Effect of aggregate selection and design gyrations on the performance of polymer and devulcanized rubber modified mixtures


The objective of this study was to investigate the potential performance improvement of asphalt mixtures by changing the source of aggregates and the number of design gyrations during the mix-design process. Two surface course mixtures were produced in the laboratory using common Michigan’s aggregates and polymer modified binders. Their linear viscoelastic behavior was evaluated in the laboratory, together with the resistance to rutting, fatigue, and thermal cracking. The same characterization was performed on two mixtures designed with aggregates of better quality, a higher level of compaction (i.e., design gyrations), and the same binder type. Results were used for a direct comparison of thermal cracking susceptibility and for calibrating the rutting and fatigue cracking models of the Mechanistic-Empirical Pavement Design Guide (MEPDG). Results showed that the resistance to all the major pavement distresses improved sensibly. Moreover, it was observed that the presence of aggregate of better quality together with the application of higher compaction level did not affect the binder quantity of the enhanced mixtures (± 0.2%) which could be a major economic concern for State Departments. The results of this research could lead to a revision of the Superpave mix-design criteria currently adopted by the Department of Transportation.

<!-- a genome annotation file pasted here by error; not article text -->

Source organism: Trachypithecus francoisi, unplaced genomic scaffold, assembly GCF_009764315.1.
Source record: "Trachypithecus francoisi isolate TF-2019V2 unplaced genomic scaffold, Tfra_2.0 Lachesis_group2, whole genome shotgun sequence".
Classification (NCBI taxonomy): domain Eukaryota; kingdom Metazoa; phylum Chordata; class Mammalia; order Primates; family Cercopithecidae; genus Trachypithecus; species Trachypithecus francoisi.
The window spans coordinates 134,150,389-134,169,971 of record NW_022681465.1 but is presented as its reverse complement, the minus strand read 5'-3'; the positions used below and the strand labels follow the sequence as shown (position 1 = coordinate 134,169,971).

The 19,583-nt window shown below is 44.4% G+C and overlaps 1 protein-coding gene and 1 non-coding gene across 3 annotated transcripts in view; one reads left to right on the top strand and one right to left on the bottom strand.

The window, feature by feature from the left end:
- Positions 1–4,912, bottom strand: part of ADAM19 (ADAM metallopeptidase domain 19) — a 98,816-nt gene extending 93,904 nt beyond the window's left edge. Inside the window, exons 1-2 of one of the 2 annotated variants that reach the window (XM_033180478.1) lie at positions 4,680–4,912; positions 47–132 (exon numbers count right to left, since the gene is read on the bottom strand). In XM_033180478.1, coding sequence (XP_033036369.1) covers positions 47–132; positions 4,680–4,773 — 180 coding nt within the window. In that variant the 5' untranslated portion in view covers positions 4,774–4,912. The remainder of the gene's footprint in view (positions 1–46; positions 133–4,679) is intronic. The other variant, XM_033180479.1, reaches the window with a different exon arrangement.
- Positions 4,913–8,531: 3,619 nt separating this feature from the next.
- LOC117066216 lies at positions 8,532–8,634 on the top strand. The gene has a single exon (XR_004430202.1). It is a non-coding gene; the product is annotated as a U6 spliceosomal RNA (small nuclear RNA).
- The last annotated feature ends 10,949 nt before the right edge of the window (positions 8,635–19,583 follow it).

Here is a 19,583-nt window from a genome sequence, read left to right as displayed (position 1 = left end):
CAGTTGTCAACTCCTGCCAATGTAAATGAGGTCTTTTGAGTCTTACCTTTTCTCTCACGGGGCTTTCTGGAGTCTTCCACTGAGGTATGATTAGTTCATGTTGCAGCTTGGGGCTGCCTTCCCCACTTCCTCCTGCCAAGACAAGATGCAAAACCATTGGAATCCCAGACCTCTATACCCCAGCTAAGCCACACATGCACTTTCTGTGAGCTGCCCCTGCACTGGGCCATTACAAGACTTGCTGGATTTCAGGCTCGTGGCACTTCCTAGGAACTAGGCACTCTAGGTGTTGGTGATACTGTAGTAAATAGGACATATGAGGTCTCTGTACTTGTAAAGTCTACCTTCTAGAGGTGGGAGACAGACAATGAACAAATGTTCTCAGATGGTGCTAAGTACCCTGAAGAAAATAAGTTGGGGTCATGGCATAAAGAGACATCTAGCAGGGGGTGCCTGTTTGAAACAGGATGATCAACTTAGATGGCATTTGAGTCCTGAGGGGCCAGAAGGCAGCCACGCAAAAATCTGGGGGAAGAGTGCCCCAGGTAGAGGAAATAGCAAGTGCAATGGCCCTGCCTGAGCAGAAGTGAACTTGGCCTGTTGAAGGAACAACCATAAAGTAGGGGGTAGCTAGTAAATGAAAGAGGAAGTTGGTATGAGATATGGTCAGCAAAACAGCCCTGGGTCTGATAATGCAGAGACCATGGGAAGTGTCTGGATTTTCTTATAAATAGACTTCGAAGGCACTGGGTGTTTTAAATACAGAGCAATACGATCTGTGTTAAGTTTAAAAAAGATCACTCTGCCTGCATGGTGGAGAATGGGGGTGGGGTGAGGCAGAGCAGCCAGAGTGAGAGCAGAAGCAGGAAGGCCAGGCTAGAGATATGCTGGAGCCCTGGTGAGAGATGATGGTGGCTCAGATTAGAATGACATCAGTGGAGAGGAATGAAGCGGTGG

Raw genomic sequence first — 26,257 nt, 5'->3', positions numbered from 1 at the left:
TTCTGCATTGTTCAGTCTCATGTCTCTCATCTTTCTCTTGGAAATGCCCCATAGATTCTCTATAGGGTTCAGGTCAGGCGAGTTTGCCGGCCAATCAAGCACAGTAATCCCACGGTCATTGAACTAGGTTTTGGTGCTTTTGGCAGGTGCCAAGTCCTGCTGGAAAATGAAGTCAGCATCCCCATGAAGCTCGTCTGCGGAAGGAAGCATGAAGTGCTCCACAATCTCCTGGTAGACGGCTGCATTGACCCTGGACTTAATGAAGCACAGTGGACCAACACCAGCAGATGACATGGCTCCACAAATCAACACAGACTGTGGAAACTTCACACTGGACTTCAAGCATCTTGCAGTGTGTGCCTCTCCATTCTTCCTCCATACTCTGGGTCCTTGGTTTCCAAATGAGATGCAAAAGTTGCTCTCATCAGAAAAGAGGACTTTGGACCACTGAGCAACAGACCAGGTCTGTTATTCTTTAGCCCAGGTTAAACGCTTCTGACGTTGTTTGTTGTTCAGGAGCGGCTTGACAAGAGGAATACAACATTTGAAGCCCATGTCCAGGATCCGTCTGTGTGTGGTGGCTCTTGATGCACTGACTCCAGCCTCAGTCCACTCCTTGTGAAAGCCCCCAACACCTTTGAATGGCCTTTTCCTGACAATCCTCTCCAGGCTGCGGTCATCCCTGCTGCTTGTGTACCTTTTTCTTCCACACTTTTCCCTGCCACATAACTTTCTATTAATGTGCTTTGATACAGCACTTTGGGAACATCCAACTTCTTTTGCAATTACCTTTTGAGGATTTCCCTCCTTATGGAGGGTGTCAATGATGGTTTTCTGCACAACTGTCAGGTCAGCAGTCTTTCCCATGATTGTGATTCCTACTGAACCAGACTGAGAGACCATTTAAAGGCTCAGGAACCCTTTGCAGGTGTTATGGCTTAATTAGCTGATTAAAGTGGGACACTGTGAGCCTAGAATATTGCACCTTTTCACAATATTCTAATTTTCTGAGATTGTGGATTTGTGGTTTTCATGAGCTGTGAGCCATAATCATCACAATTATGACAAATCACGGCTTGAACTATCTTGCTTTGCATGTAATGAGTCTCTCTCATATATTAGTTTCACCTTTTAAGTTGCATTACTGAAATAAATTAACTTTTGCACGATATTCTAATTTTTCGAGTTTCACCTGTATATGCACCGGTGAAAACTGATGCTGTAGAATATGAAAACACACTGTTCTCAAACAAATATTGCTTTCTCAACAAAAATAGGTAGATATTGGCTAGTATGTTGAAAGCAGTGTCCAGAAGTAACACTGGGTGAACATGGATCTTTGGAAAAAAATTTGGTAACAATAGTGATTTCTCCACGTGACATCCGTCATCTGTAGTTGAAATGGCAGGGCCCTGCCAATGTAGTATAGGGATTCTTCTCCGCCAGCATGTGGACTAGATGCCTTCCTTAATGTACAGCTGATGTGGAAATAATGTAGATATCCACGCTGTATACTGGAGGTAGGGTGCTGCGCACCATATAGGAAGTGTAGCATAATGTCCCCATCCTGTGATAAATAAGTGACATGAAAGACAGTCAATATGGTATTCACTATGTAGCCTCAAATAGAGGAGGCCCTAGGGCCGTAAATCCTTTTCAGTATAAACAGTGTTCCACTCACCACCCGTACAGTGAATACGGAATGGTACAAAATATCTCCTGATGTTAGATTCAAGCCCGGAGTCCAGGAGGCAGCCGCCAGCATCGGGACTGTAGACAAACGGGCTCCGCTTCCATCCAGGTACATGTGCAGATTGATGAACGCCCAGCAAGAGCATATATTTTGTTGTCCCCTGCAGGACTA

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Correspondence to M. Emin Kutay.

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Peer review under responsibility of Chinese Society of Pavement Engineering.

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Seitllari, A., Lanotte, M. & Kutay, M.E. Effect of aggregate selection and design gyrations on the performance of polymer and devulcanized rubber modified mixtures. Int. J. Pavement Res. Technol. 14, 54–62 (2021). https://doi.org/10.1007/s42947-020-0065-5

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  • Enhanced mix-design
  • Aggregate properties
  • Design gyrations
  • Critical distress
  • Pavement performance